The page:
Trout Species in the Ozarks
Ozarks Trout Fishing
Rainbow trout are far and away the most common trout in the Ozarks. Every trout stream in the region holds at least a decent population of rainbows, and they're the predominant species in most Ozark streams. The Missouri Department of Conservation and the Arkansas Game and Fish Commission stock literally millions of rainbows each year. Also, they reproduce well in most trout streams here. They readily take spinners, spoons, nymphs, and various dry flies. Some seem extremely gullible, and easy to catch, but there are plenty of well educated specimens that require perfect presentation, and a good deal of luck to bring to net.
Brown trout are the proverbial "bullies" of the Ozark streams. While they are usually fewer in number than rainbows, they often take up most of the prime water, relegating the inferior water to other trout species. The trophy sized browns tend to be aggressive, more likely to strike a Rapala or a big streamer than a dainty dry fly. Smaller browns generally respond to the same techniques that produce rainbows. Brown trout tend to be more wary than other trout species, and generally require good technique. All of the Ozark tailwaters are good bets for trophy browns. The freestone streams may not hold as large of browns, but they make up for it in numbers. As a general rule, many or most browns caught from a tailwater will be wild fish, while freestone browns are always stocked.
Brook trout are often overlooked in the Ozarks. Only found in the Arkansas tailwaters (besides a small remnant population in the Spring River and several other small streams), these are probably the prettiest trout to be found in the area. They also tend to be relatively easy to catch, responding well to dry flies and nymphs, as well as spinners and spoons. Brook trout run much larger in the Ozarks than they do elsewhere, averaging between 12" and 14". Some trophy sized brooks up to 20" can be found. While all of the Arkansas tailwaters hold good populations of Brook trout, the best numbers will always be found the first 10 mile below the dam. The entire Norfork tailwater is a great bet for big brookies. There has been some reported natural spawning of brook trout, but they must be stocked to maintain fishable numbers.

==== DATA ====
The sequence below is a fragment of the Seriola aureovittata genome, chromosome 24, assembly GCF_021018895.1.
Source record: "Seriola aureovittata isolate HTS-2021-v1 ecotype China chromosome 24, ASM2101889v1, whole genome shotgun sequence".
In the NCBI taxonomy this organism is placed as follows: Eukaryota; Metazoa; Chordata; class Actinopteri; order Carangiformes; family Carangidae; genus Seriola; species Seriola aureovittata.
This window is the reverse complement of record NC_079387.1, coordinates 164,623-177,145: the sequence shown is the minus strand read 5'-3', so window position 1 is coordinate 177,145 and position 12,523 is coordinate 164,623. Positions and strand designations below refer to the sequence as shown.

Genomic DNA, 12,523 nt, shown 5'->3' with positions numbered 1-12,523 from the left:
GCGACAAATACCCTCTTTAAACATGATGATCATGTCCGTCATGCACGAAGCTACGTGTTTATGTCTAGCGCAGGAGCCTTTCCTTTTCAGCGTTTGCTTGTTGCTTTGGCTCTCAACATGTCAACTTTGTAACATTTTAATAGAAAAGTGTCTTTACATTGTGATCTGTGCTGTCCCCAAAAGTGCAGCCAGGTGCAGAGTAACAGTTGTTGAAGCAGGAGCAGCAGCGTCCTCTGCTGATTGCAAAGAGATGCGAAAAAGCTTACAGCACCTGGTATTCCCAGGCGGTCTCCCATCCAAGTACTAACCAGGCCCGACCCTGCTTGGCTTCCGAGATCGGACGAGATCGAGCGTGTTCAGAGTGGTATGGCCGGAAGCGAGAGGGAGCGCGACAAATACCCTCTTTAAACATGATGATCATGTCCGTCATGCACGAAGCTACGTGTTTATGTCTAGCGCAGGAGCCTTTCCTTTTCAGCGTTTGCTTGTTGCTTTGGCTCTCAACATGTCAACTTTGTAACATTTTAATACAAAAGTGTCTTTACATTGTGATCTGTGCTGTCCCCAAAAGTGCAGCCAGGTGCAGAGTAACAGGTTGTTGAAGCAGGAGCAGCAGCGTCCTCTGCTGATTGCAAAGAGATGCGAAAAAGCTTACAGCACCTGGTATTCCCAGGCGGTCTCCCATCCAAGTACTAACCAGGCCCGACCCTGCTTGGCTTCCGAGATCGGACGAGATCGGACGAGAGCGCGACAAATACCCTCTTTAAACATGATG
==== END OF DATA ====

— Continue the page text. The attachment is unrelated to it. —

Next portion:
Like Brook trout, Cutthroats are for the most part found only in the tailwaters of Arkansas, although there is also a good population found in the Spring River. They're not difficult to catch, but good populations are only found in the first 15 or 20 miles below the dams, and in the first 5 miles below Mammoth Spring on the Spring River. Nothing makes you feel like your out west more than hooking cutthroat after cutthroat on a big dry fly. And that's very possible on all of the tailwaters, as cutthroat tend to be very willing to rise to dries (even when there's not actually a hatch occurring), especially during low water. The Little Red below Greers Ferry Dam may be the best bet for those targeting cutthroat. The Norfork and Bull Shoals tailwaters are close behind. Cutthroat trout populations are maintained by stocking.
These are the most common species of trout found in the Ozarks. While other species can be found sporadically from occasional stockings (Golden trout and Lake Trout being examples), these four are the only ones you're likely to catch.